Editor’s Note: This review ran back on March 12, 2020, as part of our Explosive Cinema 12-Film Pack blowout. Now, we are having a B-Movie Blast as part of that Mill Creek 50-Film Pack of reviews (Amazon).
I came here to see Jimmy Bryant and the Night Jumpers do the “Tobacco Worm” and the “Stratosphere Boogie” . . . and eat popcorn . . . and drink coffee. Lots of coffee. (They’re sort of a redneck, twaggy bluegrass version of Booker T. and the M.G’s; please telll me that you know the iconic instrumental “Green Onions” and get that reference. Don’t make me feel like the old dude that I am.)
“Yeah, I call B.S on the pseudo-intellectual B&S About Movies writer,” you say. “You never heard of them or the movie, R.D, until Sam bought the Mill Creek “Explosive Cinema” 12-pack.”
Sorry, ye mighty Internet Warrior. You’d be wrong.
Because of my longstanding love of rock ‘n’ roll and movies; slumming, collecting, and working in the vintage vinyl marketplace, doing road work, and working on the radio, I thrive, THRIVE on rock ‘n’ roll movie oddities and obscurities. If a flick has even the slightest cameo by a rock band in it, I’ve tracked down that movie and seen it. Even more so with today’s public domain catchall disc sets. Back before the digital realm, I taped ’em off UHF-TV and have shelves of 6-hour mode recorded VHS tapes packed with these flicks.
The Skydivers is the second of three films written and directed by Coleman Francis, primarily a TV and Drive-In flick bit actor who appeared on episodes of Dragnet who turned up in Russ Meyers’s Motorpsycho! and Beyond the Valley of the Dolls, and had a somewhat larger part in the juvenile deliquent rock ‘n’ roll flick, 1959’s T-Bird Gang, which is just one of the many made in the backwash of 1955’s Rebel Without a Cause and Blackboard Jungle. (Now I am really missing the old AMC Network’s “American Pop” film series. Tears.) While I have never seen the riffed version, MST3K took The Skydivers to task in the ’80s; perhaps you’ve seen that version.
Skydivers is not, however, a rock ‘n’ roll or juvenile deliquent flick: it’s a bargain basement film noir of the Double Indemity (1944) and The Postman Always Rings Twice (1946) variety. It does not, however, qualify as “explosive cinema” and it is as out-of-place alongside Tony Tulleners’s Scorpion (1986) on the Mill Creek “Explosive Cinema” set as it is seeing me sitting in front of a plate of sushi or inside a Starbucks. So don’t be fooled by the movie’s tagline: “The first feature length motion picture showing the daredevils of the sky who free fall from heights of 20,000 feet with only a ripcord between life and death!” (Insert yawn, here.) “Thrill jumping guys, thrill seeking girls, and daring death with every leap,” indeed.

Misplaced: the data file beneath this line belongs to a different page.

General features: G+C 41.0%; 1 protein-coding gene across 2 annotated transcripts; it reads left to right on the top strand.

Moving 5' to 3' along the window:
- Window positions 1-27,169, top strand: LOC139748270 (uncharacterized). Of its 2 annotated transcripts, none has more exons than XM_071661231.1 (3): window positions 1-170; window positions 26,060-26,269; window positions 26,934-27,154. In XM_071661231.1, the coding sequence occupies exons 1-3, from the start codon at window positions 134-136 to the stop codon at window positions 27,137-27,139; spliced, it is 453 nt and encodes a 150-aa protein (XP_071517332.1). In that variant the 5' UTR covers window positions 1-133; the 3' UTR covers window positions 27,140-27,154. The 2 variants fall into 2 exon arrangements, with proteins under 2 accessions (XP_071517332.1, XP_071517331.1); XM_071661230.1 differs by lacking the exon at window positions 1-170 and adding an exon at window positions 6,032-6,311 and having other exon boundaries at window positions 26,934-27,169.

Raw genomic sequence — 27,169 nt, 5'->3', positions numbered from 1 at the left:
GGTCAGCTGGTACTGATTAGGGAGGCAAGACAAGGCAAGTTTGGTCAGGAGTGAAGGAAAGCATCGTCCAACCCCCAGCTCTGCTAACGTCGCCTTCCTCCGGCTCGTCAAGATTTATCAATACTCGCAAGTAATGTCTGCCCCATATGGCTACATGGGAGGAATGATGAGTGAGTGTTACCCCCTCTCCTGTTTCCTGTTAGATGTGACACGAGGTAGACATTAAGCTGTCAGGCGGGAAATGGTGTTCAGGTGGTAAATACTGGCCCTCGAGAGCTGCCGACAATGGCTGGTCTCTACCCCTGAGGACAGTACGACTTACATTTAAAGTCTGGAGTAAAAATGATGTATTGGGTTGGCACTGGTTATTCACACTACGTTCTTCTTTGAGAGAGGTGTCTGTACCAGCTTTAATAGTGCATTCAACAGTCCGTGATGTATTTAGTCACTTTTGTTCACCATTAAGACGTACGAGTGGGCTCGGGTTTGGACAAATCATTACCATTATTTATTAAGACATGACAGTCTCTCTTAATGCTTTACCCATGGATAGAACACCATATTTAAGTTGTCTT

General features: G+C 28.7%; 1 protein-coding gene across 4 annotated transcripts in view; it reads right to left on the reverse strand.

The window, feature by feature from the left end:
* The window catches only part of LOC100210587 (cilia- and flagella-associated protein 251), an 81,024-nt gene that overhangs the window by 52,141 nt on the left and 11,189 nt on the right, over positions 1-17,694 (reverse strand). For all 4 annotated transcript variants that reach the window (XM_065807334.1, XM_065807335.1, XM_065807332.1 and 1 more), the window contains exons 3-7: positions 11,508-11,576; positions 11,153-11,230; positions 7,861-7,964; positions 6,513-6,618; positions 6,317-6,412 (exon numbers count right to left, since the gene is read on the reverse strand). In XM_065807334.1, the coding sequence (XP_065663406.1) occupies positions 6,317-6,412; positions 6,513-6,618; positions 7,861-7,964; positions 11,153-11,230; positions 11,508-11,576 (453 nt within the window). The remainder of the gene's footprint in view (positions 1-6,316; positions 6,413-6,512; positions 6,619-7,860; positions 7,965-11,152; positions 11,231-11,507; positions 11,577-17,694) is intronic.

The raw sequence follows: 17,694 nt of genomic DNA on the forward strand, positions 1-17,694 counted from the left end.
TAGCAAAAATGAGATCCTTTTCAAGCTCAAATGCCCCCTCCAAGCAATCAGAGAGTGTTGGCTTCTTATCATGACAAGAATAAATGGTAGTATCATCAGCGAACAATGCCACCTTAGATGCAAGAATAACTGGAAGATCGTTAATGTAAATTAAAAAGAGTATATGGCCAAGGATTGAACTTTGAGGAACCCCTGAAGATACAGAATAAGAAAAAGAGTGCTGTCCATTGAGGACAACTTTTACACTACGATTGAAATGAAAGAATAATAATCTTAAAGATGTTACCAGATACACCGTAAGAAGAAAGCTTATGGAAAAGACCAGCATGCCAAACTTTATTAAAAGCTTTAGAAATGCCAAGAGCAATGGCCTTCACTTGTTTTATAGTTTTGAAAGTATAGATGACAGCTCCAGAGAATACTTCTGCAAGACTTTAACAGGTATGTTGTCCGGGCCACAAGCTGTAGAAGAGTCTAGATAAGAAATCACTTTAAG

Anyway, Anthony Cardoza . . . wait, where do I know that name from . . . holy B&S About Movies, BatSam! Tony starred in Ed Wood’s Night of the Ghouls and directed Alvy Moore (The Witchmaker) from TV’s Green Acres in Smokey and the Hotwire Gang. He’s produced, as Sam has called out, “interesting films” (aka, turkeys), such as The Beast of Yucca Flats (directed by Coleman Francis) and Bigfoot. (Coleman’s other directing efffort was 1966’s Night Train to Mundo Five, produced by, you guessed it. . . .)
Anyway, Tony-boy is the producer behind this vanity project as part of a unhappily married couple who owns a decrepit airfield-skydiving school in the middle of nowhere New Mexico. Of course, Harry is the loser-dickhead who dragged his wife Beth (don’t be confused; actress Kevin Casey, in her only role, is a “she”) out into the desert—and he’s the one who’s restless and cheats on her. And the woman, Suzy, he’s cheating with is a femme fatale (Marcia Knight, Mako: The Jaws of Death) who’s had enough, so she seduces another guy to kill him. But wait, the wife is restless as well and she’s having an affair with her husband’s army buddy.
And they plot against each other. And they jump out of planes. And they sit in coffee houses and listen to a couple tunes from Jimmy Bryant and the Night Jumpers—who are the only reason to check out this mess.
And they’re the only reason I know this movie exists. And now: you know it exists. Email your disdain to the fine folks at Eide’s Entertainment in Pittsburgh for carrying that cursed copy of the Mill Creek “Explosive Cinema” set and selling it to Sam (we love you, guys!).
That, and a nice, strong pot of coffee. Stratosphere Boogie, babydoll!